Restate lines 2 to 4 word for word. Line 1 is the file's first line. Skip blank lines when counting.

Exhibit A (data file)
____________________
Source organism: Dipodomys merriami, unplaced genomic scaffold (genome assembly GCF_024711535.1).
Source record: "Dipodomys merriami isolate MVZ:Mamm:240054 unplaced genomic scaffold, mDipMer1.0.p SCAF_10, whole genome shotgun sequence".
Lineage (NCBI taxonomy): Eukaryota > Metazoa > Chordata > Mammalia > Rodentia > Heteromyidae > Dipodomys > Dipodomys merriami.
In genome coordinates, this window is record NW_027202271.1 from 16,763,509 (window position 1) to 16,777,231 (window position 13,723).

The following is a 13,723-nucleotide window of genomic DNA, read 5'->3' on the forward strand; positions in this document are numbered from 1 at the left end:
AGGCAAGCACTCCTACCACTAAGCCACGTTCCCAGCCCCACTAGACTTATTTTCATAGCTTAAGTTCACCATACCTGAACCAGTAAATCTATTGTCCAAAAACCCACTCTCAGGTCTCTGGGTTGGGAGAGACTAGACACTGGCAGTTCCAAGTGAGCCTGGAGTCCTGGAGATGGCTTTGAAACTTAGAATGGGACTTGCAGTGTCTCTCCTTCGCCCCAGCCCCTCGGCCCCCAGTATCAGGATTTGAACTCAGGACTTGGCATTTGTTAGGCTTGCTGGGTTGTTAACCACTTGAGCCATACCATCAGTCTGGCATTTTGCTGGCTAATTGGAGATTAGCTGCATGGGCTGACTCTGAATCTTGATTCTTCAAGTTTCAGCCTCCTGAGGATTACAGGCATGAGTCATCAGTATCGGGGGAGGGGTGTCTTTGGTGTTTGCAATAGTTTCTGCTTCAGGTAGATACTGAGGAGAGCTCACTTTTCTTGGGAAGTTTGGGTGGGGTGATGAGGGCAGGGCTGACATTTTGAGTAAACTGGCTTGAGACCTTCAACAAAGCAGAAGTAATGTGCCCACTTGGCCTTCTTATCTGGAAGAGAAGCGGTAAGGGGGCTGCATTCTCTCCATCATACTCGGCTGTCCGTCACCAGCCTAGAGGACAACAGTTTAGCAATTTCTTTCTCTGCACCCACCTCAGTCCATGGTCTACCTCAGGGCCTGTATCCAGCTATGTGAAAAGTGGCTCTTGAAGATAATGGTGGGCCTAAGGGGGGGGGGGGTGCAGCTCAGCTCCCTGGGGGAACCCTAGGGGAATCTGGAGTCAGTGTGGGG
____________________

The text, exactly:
Source record: "Dipodomys merriami isolate MVZ:Mamm:240054 unplaced genomic scaffold, mDipMer1.0.p SCAF_10, whole genome shotgun sequence".
Lineage (NCBI taxonomy): Eukaryota > Metazoa > Chordata > Mammalia > Rodentia > Heteromyidae > Dipodomys > Dipodomys merriami.
In genome coordinates, this window is record NW_027202271.1 from 16,763,509 (window position 1) to 16,777,231 (window position 13,723).